David Duncan - 7 months ago 44

Python Question

I have a bit of code that fits theoretical prediction to experimental data, and I want to run a LMA (Levenberg-Marquardt Algorithm) to fit the theory to experiment. However the calculations are non-trivial, with each model taking ~10-30 minutes to calculate on a single processor, however the problem is embarrassingly parallelisable and the code is currently set up to submit the different components (of a single itteration) to a cluster computer (this calculation still takes ~1-2 minutes).

Now this submission script is set up within a callable function within python - so for setting it up with the scipy LMA (scipy.optimise.leastsq) it is relatively trivial - however the scipy LMA will, I imagine, pass each individual calculation (for gauging the gradient) in serial, and wait for the return, whereas I'd prefer the LMA to send an entire set of calculations at a time, and then await the return. The python submission script looks a bit like:

`def submission_script(number_iterations,number_parameters,value_parameters):`

fitness_parameter = [0]*number_iterations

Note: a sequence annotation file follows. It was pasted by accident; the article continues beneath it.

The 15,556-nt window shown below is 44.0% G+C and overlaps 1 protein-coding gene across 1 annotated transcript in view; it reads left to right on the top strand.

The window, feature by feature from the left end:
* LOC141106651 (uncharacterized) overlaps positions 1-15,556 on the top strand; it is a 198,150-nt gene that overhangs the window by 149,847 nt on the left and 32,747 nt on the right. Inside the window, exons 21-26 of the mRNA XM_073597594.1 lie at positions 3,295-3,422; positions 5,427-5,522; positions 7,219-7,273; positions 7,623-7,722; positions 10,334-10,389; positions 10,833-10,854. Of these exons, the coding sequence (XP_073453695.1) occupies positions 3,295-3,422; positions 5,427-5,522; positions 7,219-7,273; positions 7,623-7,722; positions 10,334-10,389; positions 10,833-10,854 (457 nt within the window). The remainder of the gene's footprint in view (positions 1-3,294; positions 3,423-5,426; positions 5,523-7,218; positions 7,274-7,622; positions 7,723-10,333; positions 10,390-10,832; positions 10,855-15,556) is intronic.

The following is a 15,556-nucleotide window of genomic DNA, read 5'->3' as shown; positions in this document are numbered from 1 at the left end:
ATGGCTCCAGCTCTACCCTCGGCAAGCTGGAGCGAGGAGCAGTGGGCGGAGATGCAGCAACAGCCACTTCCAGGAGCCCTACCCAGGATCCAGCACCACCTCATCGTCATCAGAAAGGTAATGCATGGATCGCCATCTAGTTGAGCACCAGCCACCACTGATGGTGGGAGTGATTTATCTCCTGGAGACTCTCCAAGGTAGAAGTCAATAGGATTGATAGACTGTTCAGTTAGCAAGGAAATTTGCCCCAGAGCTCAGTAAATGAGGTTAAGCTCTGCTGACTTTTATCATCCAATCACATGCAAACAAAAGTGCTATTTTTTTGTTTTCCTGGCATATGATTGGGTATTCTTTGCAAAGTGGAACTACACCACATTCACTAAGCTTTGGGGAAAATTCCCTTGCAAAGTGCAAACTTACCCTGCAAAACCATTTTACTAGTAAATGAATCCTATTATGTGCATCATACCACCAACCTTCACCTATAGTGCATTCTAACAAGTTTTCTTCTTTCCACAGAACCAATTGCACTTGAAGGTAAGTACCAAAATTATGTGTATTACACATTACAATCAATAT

<fun stuff>

return (fitness_parameter)

Where the "value_parameters" is a nested list of dimensions [number_iterations][number_parameters] which contains the variables that are to be calculated for each model, "number_parameters" is the number of parameters that are to be fitted, "number_iterations" is the number of models to be calculated (so each step, to gauge the gradient, the LMA calculates 2*number_parameters models), and "fitness_parameter" is the value that has to be minimised (and has the dimensions [iterations]).

Now, obviously, I could write my own LMA, but that is a little bit of reinventing the wheel - I was wondering if there was anything out there that would satisfy my needs (or if the scipy LMA can be used in this way).

A Gauss-Newton algorithm

Answer

The scipy.optimize.leastsq function gives you the opportunity to provide a function `J`

for evaluating the jacobian for a given parameter vector. You could implement a multiprocessing solution for calculating this matrix instead of having scipy.optimize.leastsq approximate it by serially calling your function `f`

.

Unfortunately the LMA implementation in scipy uses separate functions for `f`

and `J`

. You may want to cache information you calculate in `f`

in order to reuse it in `J`

if it is called with the same parameter vecor. Alternatively you can implement a own LMA version that uses a single `fJ`

call.

Source (Stackoverflow)